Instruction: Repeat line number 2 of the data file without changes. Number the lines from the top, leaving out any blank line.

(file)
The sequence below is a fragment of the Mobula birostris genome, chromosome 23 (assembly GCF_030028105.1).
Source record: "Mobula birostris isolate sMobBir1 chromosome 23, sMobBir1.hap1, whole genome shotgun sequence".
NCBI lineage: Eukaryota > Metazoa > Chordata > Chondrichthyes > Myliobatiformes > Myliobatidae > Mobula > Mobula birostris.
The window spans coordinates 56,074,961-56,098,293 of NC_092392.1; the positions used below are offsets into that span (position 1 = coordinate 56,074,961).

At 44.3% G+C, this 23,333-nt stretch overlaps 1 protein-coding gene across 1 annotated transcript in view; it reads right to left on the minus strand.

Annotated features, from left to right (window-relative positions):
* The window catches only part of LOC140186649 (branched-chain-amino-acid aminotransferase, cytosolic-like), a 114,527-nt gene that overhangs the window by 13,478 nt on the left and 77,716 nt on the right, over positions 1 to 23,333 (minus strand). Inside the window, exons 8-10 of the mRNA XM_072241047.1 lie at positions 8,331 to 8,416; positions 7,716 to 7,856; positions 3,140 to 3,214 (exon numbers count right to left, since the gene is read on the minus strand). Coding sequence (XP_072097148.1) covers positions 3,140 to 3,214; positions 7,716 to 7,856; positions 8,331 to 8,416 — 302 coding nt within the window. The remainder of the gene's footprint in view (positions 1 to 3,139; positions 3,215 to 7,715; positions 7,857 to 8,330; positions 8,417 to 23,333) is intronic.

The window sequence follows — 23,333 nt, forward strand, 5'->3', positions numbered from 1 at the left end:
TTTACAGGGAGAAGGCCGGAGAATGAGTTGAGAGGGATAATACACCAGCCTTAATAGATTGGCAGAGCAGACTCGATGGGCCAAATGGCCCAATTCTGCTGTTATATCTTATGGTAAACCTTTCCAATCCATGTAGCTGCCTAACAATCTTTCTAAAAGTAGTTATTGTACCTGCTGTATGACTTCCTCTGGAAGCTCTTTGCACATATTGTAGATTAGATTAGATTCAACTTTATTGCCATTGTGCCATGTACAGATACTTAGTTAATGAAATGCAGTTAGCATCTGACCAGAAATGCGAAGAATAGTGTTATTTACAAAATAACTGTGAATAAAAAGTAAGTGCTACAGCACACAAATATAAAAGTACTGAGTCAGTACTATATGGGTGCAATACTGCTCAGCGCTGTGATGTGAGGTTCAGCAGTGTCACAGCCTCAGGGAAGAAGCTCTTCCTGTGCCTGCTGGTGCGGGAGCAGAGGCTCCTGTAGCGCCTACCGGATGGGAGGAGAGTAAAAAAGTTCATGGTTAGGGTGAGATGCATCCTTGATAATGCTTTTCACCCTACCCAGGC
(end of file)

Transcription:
Source record: "Mobula birostris isolate sMobBir1 chromosome 23, sMobBir1.hap1, whole genome shotgun sequence".